Regina Calcaterra’s Etched in Sand: A True Story of Five Siblings Who Survived an Unspeakable Childhood on Long Island is the sort of book you desperaRegina Calcaterra’s Etched in Sand: A True Story of Five Siblings Who Survived an Unspeakable Childhood on Long Island is the sort of book you desperately wish were fiction. These horrible things can’t really have happened, can they? No “mother” could be so heartless. No “parent” could be so cruel. No system in place to help children could be so neglectful, and no children could really be forced to steal or starve to death in a lonely, worn-out hell.
This book is jarring. Gut-wrenching. Horrifying. Despite the obvious pain and difficulty, though, we know from the beginning that Regina not only survives her mother’s abuse . . . but thrives. That glimmer of hope — that small, tiny ray of sunshine in the distance — is what kept me motivated to turn the pages. Regina is a woman you come to know and love: someone you want to cheer on and support. Someone who needs that support.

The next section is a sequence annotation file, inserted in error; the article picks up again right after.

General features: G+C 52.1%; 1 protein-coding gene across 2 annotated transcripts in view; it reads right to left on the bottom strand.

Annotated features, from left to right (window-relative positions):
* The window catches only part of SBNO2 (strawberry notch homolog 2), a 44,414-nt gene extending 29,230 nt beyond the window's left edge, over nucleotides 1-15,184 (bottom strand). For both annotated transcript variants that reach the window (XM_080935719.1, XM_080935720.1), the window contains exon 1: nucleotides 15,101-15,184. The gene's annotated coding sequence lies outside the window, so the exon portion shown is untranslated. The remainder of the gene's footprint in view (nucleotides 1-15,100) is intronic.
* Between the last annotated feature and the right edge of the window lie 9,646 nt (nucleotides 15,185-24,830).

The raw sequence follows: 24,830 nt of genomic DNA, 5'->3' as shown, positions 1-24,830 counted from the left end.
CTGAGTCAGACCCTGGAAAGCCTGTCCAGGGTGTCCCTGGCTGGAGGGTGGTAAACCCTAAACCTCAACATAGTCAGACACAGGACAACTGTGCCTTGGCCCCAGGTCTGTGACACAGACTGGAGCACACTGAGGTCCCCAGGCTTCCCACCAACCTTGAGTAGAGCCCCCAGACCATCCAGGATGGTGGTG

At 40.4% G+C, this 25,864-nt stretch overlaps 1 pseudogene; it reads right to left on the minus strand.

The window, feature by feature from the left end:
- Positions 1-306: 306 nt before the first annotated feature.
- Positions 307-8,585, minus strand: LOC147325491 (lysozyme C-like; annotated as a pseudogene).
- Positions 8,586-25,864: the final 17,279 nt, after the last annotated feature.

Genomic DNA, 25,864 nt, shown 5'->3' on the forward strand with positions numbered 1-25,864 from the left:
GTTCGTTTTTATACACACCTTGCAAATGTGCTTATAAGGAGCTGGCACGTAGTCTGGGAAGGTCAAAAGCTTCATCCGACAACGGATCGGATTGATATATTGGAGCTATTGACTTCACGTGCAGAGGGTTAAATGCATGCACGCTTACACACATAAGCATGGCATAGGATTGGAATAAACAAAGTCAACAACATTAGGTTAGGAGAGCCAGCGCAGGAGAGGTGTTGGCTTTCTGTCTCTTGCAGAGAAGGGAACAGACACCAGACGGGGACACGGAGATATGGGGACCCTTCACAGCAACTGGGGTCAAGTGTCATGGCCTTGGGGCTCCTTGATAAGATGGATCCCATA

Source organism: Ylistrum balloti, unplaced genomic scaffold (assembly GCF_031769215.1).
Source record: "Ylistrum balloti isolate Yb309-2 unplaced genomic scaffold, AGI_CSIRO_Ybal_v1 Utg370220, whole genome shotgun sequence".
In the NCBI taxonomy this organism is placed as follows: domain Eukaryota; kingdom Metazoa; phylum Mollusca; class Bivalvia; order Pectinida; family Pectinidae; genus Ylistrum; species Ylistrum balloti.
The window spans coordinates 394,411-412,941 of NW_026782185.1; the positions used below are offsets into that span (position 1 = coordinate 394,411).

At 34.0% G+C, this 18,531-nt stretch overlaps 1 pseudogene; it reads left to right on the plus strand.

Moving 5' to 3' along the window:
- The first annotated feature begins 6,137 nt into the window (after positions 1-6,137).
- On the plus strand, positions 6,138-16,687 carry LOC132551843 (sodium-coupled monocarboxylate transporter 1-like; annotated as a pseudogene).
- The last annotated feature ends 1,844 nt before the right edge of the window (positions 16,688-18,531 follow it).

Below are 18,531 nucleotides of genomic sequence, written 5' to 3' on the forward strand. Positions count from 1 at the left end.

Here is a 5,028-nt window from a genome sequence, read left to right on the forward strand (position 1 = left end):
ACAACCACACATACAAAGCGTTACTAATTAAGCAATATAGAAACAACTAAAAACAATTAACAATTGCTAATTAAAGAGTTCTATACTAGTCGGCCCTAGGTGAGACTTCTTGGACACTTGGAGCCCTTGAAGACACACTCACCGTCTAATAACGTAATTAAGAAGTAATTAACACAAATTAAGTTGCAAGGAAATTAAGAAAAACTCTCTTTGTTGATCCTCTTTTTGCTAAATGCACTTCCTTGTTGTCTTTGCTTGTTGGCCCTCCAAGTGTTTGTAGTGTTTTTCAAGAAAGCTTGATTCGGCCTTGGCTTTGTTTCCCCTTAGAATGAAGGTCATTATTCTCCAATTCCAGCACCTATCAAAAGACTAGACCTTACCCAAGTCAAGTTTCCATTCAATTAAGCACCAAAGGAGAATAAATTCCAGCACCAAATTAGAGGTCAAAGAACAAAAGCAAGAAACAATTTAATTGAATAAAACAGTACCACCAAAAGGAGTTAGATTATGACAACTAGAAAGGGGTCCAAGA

Why read a memoir detailing such neglect? The power of Regina’s story — which is her siblings’ story, too. Even in her darkest moments, she never loses sight of the most important people in her life: her family. Though the system fails Cookie’s children in many ways, they never give up fighting for one another. And knowing that Regina goes on to become wildly strong and successful, brave and resilient, well . . . it makes it all worthwhile.
Though occasionally tough to read, Etched in Sand was impossible to put down. I finished the book in two sittings, desperate to make sure that Camile, Cherie, Norman, Rosie and Regina would somehow land on their feet.
Somehow, through it all, Regina’s first-person account does not come off as bitter — or even angry. Someone who has every right to be a fire-breathing dragon when recounting the horrible things she was forced to do, see and decide as a teen manages to tell her tale without malice. Regina’s writing strikes a delicate balance between factual detachment and impassioned storytelling, and I found that impressive. Crazy, even.